Monday, November 14, 2016

Coming Together as a Nation

I am reading a lot of the “we have to come together as a nation” rhetoric from some of the most reasonable of my friends. I am not certain that is so. Don’t forget that Trump ran on the promise of oppressing a variety of American demographics, and he won’t just leave these racial, religious and sexual orientation grievances unaddressed. For me at least, that leaves not much room for coming together. As much as I suspect he would personally love to, he can’t just blithely betray the southerners and Midwesterners who ushered him in.    

My honest impression is that he would rather spend his energies rewriting trade deals, shredding the ACA and unbuttoning business and environmental regulations than he would expressing the racism and bigotry of his constituency. The guy is from New York. He doesn’t personally mind gay people, black people or Hispanics. I think he does sincerely hate Muslims. But their usefulness as an aggregated bogeyman proved useful as an election strategy. He’s a charlatan, but he needs to keep the ruse going. The identification of “the other” as the architect of the white man’s misery is at the heart of what got him elected, and he will not be permitted to pay it mere lip service.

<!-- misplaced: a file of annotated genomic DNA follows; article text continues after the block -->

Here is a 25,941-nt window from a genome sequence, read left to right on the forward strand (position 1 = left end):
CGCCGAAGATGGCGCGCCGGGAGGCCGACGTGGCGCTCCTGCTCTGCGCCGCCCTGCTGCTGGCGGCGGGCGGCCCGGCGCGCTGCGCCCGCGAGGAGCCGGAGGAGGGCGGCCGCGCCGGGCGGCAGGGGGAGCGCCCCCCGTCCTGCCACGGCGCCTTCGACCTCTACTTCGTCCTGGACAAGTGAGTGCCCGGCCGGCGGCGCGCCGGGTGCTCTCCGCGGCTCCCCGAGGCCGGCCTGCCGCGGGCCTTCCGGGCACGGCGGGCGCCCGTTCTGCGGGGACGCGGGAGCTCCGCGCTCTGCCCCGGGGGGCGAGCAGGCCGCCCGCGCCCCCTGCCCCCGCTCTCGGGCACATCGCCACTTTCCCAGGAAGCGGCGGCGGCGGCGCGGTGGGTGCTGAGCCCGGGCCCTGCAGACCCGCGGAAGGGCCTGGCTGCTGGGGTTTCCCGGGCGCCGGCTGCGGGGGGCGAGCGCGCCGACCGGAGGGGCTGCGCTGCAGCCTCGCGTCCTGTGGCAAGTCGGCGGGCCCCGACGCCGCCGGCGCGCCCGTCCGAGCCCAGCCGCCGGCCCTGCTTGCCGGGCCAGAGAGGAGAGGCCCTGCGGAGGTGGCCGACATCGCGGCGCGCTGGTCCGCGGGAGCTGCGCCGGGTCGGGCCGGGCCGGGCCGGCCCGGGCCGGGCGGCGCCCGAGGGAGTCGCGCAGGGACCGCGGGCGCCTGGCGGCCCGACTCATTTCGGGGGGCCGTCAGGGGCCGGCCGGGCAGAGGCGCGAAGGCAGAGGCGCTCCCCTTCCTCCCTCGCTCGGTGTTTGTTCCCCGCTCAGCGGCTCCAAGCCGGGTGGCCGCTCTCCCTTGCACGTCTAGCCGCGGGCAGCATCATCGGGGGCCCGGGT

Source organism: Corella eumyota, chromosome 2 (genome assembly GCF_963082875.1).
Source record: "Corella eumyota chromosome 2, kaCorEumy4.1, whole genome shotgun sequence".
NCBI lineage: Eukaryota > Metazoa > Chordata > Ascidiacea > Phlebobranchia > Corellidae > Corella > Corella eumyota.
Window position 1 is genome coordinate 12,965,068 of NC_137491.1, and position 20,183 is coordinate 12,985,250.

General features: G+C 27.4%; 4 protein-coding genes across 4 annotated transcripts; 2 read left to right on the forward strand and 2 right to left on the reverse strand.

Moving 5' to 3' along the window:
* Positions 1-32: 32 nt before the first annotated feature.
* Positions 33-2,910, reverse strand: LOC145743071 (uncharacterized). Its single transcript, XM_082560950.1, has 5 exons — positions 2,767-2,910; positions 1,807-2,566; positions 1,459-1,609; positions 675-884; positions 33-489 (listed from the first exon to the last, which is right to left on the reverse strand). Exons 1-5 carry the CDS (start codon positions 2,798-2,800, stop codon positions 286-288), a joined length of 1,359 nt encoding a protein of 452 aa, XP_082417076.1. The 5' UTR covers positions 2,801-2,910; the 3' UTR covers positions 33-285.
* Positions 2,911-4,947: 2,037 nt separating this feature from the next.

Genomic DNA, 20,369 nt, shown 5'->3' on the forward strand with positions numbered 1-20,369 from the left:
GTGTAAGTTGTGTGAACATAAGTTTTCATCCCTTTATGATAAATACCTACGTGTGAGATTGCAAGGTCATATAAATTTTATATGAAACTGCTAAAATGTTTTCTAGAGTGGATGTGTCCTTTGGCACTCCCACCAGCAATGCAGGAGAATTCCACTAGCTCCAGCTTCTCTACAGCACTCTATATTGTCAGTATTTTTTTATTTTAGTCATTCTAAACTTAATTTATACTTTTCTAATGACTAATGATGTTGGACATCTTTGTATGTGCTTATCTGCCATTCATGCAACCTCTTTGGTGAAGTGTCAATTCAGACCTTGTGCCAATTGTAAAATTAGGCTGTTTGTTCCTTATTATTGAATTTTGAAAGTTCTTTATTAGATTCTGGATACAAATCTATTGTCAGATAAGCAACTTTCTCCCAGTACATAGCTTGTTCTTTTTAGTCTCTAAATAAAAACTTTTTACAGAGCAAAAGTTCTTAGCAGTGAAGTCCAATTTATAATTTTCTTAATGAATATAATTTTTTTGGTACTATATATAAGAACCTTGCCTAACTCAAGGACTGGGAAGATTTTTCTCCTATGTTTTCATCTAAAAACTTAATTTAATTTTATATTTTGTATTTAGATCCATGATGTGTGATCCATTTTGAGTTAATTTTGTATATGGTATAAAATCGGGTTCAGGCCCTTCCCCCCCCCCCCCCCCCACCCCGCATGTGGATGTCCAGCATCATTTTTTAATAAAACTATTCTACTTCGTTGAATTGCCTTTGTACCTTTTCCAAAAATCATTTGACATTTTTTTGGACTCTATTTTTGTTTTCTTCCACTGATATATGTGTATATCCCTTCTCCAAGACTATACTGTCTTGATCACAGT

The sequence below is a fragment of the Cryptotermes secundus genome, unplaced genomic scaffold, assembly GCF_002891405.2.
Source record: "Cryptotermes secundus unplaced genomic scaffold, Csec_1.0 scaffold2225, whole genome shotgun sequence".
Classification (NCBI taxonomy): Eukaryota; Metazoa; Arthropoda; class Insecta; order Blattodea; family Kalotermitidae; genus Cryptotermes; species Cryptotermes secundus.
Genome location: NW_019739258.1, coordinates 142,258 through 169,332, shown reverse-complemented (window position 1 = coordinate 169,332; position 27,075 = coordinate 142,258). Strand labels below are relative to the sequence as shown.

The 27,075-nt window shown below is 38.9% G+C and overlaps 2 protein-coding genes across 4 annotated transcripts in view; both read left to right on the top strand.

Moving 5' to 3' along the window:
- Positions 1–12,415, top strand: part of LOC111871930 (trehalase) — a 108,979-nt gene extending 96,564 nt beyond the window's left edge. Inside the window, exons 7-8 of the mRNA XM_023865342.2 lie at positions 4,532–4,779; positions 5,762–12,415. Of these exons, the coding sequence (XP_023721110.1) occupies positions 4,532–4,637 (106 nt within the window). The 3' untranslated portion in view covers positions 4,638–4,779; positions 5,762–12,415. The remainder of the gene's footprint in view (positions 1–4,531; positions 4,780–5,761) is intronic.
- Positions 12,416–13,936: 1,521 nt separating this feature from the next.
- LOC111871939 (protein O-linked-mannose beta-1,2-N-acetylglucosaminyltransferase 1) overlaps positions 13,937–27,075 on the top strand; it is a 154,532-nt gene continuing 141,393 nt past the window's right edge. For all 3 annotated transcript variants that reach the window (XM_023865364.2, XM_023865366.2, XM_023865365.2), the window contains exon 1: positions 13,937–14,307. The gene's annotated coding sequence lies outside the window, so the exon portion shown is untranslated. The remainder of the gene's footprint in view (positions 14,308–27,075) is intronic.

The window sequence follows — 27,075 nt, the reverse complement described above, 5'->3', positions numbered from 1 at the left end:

Trump won’t be able to build the wall. It will stand as a monolith, a hypothesized nothing that will ever stand as a metaphor for the gullibility of his base. Such a project would involve an endless string of eminent domain land seizures, each from someone bearing a strong resemblance to Cliven Bundy, the very ilk who elected him, and that would never happen. The wall will go down as his great unkept promise, his Guantanamo if you will.    

What he will be able to initiate on the immigration front, however, is the mass deportation squad he promised, and that is an ugly thing. In order to slake the peasant bloodlust, it will be a requirement of the coming administration that brown families howling in pain be seen on television with some regularity, otherwise out come the hoes and pitchforks.    

I have nothing in common with these people and I don’t intend to do much coming together with them. A massive schism presented itself this election, and it carved itself along gender lines, age lines, race lines and education lines more perfectly than any election in the modern era. It was my demographic, the working class white male, that saw the dying of its light and desperately clawed it back using the politics of fear. They are a sad, pathetic lot, and what they condone, I revile. What they seek, I seek to dismantle. What they love, I hate. So, as far as “coming together,” I don’t see much of that for me. I recommend dramatic, committed resistance in word and deed.    

And away we go…  

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